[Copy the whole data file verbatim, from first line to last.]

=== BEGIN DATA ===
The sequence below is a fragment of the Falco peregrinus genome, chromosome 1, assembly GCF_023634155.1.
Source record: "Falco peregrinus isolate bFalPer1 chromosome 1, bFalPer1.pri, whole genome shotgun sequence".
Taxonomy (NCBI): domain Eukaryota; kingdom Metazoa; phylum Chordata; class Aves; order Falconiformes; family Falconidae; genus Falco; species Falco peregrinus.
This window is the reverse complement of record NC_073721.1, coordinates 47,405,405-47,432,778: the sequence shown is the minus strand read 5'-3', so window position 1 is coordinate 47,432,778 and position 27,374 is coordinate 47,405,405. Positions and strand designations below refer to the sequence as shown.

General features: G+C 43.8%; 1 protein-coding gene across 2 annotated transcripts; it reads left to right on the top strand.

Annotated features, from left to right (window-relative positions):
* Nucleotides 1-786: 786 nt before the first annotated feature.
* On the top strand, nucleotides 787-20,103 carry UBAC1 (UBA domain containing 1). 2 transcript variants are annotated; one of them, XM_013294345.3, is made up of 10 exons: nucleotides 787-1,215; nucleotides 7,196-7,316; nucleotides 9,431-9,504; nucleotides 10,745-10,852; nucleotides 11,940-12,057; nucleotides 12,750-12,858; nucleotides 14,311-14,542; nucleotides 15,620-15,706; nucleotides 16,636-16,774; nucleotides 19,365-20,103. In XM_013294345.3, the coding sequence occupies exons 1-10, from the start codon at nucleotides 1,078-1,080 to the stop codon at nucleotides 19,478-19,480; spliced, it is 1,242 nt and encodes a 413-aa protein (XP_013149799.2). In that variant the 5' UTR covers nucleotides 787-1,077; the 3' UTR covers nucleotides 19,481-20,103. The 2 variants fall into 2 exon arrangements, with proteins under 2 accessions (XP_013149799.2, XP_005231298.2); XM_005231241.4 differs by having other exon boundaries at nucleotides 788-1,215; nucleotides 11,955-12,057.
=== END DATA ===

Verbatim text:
The sequence below is a fragment of the Falco peregrinus genome, chromosome 1, assembly GCF_023634155.1.
Source record: "Falco peregrinus isolate bFalPer1 chromosome 1, bFalPer1.pri, whole genome shotgun sequence".
Taxonomy (NCBI): domain Eukaryota; kingdom Metazoa; phylum Chordata; class Aves; order Falconiformes; family Falconidae; genus Falco; species Falco peregrinus.
This window is the reverse complement of record NC_073721.1, coordinates 47,405,405-47,432,778: the sequence shown is the minus strand read 5'-3', so window position 1 is coordinate 47,432,778 and position 27,374 is coordinate 47,405,405. Positions and strand designations below refer to the sequence as shown.

General features: G+C 43.8%; 1 protein-coding gene across 2 annotated transcripts; it reads left to right on the top strand.

Annotated features, from left to right (window-relative positions):
* Nucleotides 1-786: 786 nt before the first annotated feature.
* On the top strand, nucleotides 787-20,103 carry UBAC1 (UBA domain containing 1). 2 transcript variants are annotated; one of them, XM_013294345.3, is made up of 10 exons: nucleotides 787-1,215; nucleotides 7,196-7,316; nucleotides 9,431-9,504; nucleotides 10,745-10,852; nucleotides 11,940-12,057; nucleotides 12,750-12,858; nucleotides 14,311-14,542; nucleotides 15,620-15,706; nucleotides 16,636-16,774; nucleotides 19,365-20,103. In XM_013294345.3, the coding sequence occupies exons 1-10, from the start codon at nucleotides 1,078-1,080 to the stop codon at nucleotides 19,478-19,480; spliced, it is 1,242 nt and encodes a 413-aa protein (XP_013149799.2). In that variant the 5' UTR covers nucleotides 787-1,077; the 3' UTR covers nucleotides 19,481-20,103. The 2 variants fall into 2 exon arrangements, with proteins under 2 accessions (XP_013149799.2, XP_005231298.2); XM_005231241.4 differs by having other exon boundaries at nucleotides 788-1,215; nucleotides 11,955-12,057.